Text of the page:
'The Young Turks' Cenk Uygur Makes A Case For Pardoning Edward Snowden And Julian Assange After Presindential Commutation Of Chelsea Manning's Sentence [Video]

After president Barack Obama commuted the sentence of military whistle-blower Chelsea Manning, who was arrested seven years ago for leaking more than 700,000 diplomatic cables, videos and documents to WikiLeaks, calls for pardoning other whistle-blowers like WikiLeaks founder Julian Assange and Edward Snowden have gathered pace.

Cenk Uygur, founder of the progressive YouTube newscast "The Young Turks," was among the first to call on the American government to give serious consideration to clemency applications of Assange and Snowden. Both of them are controversial figures whose acts of leaking government documents to news organizations have divided America on partisan lines, but who have also been responsible for starting a much-needed public discourse on the importance of whistle-blowers in a time where governments all around the world are beginning to exercise unrestrained power without proper accountability to the citizenry.

In a video segment of the popular newscast, Cenk Uygur expressed relief that Chelsea Manning's 35-year prison sentence was cut short by Barack Obama just before leaving office, but pointed out that it was in fact the Obama administration which had persecuted Manning aggressively in the first place.

"Prosecutors never presented any evidence that anyone got harmed by anything that Chelsea Manning leaked. So to give a 35 year sentence when you couldn't prove that anyone was hurt by it…was unprecedented," Uygur said in the video.

"The guy who said he was for transparency, actually in that regard, hated transparency. The reason she got a brutal and unjust punishment in the first place, was the Obama administration."
Chelsea Manning protesters
Protesters demonstrate at the time of Chelsea Manning's (then Bradley Manning) sentencing in 2013. [Image by Kirkpatrick/Getty Images]

Even so, Uygur expressed relief that at least there was some justice for Manning, who has previously attempted to take her life unsuccessfully at a male military prison in Fort Leavenworth, Kansas. But Obama's actions have elicited a harsh reaction from certain government officials and a bulk of GOP leadership, who have argued that the commutation of Manning's sentence will send the wrong signal and encourage espionage and future leaks of classified information.

But Obama defended his actions in his last press conference before leaving White House for incoming President-elect Donald Trump, arguing that Manning has already been adequately punished for her actions, according to the Guardian.

"The notion that the average person who is thinking about disclosing vital classified information would think that it goes unpunished … I don't think would get that impression from the sentence that Chelsea Manning has served.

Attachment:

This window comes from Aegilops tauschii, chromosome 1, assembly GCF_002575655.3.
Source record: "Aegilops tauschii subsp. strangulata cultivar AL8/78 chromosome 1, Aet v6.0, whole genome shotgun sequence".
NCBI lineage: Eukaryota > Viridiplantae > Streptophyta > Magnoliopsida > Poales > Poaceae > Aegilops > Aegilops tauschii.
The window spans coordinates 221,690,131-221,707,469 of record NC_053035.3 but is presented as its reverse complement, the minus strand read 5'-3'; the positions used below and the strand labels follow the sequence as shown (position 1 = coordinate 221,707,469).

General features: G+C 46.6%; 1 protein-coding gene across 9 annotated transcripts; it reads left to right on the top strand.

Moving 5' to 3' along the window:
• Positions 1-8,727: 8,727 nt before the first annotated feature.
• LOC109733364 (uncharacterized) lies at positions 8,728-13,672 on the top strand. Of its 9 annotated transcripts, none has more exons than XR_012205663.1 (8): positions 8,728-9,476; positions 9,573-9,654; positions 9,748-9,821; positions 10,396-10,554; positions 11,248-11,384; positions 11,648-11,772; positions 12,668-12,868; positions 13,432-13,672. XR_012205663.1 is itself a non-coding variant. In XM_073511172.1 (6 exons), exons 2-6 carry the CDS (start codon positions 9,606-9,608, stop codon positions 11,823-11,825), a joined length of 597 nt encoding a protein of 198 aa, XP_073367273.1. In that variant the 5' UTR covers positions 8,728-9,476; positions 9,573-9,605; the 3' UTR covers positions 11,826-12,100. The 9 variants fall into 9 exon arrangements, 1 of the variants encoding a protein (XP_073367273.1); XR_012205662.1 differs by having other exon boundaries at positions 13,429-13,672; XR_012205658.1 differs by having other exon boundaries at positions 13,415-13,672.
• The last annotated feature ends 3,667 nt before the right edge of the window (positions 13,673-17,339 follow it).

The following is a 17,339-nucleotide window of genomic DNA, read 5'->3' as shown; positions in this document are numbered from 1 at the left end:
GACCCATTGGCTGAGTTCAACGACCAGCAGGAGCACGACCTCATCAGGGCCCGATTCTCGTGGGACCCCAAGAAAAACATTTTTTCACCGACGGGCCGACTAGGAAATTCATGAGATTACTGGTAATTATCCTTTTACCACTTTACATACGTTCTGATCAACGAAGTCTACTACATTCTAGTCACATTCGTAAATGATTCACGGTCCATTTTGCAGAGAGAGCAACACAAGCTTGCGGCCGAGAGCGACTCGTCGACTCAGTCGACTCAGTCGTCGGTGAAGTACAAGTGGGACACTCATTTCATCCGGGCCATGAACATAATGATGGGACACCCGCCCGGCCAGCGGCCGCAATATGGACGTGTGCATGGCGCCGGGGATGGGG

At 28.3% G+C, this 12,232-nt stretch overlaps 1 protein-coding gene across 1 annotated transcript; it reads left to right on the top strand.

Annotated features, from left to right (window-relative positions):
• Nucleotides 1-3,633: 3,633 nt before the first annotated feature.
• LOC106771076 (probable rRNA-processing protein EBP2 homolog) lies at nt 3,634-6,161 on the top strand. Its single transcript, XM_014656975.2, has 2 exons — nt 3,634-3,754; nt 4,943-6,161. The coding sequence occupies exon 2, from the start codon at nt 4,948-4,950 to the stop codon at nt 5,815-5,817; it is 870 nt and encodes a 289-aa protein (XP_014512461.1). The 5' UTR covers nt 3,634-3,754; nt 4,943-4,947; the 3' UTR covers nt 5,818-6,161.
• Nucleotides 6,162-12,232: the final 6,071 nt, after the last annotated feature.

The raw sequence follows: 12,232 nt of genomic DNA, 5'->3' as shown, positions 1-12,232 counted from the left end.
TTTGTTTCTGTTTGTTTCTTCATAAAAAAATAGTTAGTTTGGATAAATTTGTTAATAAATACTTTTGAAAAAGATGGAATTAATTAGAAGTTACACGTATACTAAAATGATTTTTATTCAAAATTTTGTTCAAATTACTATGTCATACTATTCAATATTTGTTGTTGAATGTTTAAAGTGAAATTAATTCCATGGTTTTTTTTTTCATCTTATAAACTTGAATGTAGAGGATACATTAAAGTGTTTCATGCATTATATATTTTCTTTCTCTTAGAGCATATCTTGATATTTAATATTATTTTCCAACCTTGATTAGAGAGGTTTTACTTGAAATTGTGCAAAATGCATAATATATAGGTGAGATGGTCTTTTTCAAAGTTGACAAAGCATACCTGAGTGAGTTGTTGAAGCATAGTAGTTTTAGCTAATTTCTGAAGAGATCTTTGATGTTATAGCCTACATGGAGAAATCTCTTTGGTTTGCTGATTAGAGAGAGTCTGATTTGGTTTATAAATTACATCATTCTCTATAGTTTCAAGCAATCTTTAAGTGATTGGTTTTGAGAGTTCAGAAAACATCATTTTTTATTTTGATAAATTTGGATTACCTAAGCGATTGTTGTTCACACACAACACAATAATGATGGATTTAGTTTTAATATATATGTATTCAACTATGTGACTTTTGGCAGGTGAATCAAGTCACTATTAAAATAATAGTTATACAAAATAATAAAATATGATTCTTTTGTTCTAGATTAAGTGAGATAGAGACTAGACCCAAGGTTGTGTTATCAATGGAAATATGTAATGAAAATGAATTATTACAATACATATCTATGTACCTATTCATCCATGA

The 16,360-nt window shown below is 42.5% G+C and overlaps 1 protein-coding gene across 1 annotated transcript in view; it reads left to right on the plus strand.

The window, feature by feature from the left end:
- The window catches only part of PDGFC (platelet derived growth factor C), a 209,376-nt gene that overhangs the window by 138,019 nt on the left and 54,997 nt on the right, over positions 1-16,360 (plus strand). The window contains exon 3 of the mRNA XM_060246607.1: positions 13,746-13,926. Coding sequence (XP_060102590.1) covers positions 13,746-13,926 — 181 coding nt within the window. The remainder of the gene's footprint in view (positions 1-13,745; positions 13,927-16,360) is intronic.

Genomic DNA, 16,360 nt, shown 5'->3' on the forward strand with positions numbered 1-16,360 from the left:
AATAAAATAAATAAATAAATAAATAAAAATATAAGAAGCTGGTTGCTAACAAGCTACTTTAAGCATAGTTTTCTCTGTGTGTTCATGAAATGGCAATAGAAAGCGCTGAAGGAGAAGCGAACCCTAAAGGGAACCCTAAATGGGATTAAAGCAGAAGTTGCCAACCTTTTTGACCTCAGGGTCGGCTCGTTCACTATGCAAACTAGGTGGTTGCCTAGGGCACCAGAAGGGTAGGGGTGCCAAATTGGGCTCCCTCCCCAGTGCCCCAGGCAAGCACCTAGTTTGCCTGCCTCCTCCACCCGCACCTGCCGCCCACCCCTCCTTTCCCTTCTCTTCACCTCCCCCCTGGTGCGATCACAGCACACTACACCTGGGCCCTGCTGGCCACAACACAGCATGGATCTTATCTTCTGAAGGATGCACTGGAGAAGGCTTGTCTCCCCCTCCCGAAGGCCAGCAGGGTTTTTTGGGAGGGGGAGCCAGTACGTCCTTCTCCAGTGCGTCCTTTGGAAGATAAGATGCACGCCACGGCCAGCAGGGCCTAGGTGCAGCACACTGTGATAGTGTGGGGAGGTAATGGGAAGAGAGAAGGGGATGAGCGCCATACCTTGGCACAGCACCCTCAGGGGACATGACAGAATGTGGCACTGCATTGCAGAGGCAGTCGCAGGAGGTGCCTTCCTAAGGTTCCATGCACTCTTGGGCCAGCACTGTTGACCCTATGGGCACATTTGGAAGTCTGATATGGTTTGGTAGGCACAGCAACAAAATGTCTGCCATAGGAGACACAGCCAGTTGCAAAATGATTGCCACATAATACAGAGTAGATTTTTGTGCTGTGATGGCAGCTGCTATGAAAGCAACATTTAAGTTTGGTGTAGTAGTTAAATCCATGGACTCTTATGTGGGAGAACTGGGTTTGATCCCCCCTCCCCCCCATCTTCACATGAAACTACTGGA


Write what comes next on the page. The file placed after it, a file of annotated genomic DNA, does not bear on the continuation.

"It has been my view that given she went to trial, that due process was carried out, that she took responsibility for her crime … and that she had served a significant amount of time. That it makes sense to commute – and not pardon – her sentence."

The commutation announcement has been welcomed in progressive circles and by people like Cenk Uygur who argue that whistle-blowers serve an important function by keeping the citizenry informed about what transpires in the power corridors of executive branches of governments.
Along with co-host Ana Kasparian, Uygur pointed out that people like Julian Assange and Edward Snowden had carried out significant tasks by leaking the details of anti-people snooping, which has been approved by the American government. Although Uygur remarks that he does not expect Julian Assange to extradite himself to the United States to face criminal proceedings against him, something the WikiLeaks founder had promised he would do if Manning was pardoned, he said pardoning Assange and Snowden must be done because they both their actions are driven by the interests of the people.

Technically, of course, Assange is not going back on his word because he had only promised extradition if Manning was pardoned, which is not the case. Barry Pollack, Assange's U.S. based attorney, made that clear in a statement he gave to the Hill.

"Mr. Assange welcomes the announcement that Ms. Manning's sentence will be reduced and she will be released in May, but this is well short of what he sought.

Mr. Assange had called for Chelsea Manning to receive clemency and be released immediately."

With the coming of Donald Trump, who has previously called Edward Snowden a "tremendous traitor," it is unlikely that whistle-blowers will receive fair treatment, but at least the commutation of Chelsea Manning's sentence once again raises hopes that all is not lost for people who dare to defy governments in the hopes of creating an informed citizenry.

Watch the video where 'The Young Turks' Cenk Uygur and Ana Kasparian make a case for pardoning Julian Assange and Edward Snowden below.

[Featured Image by The Young Turks/YouTube]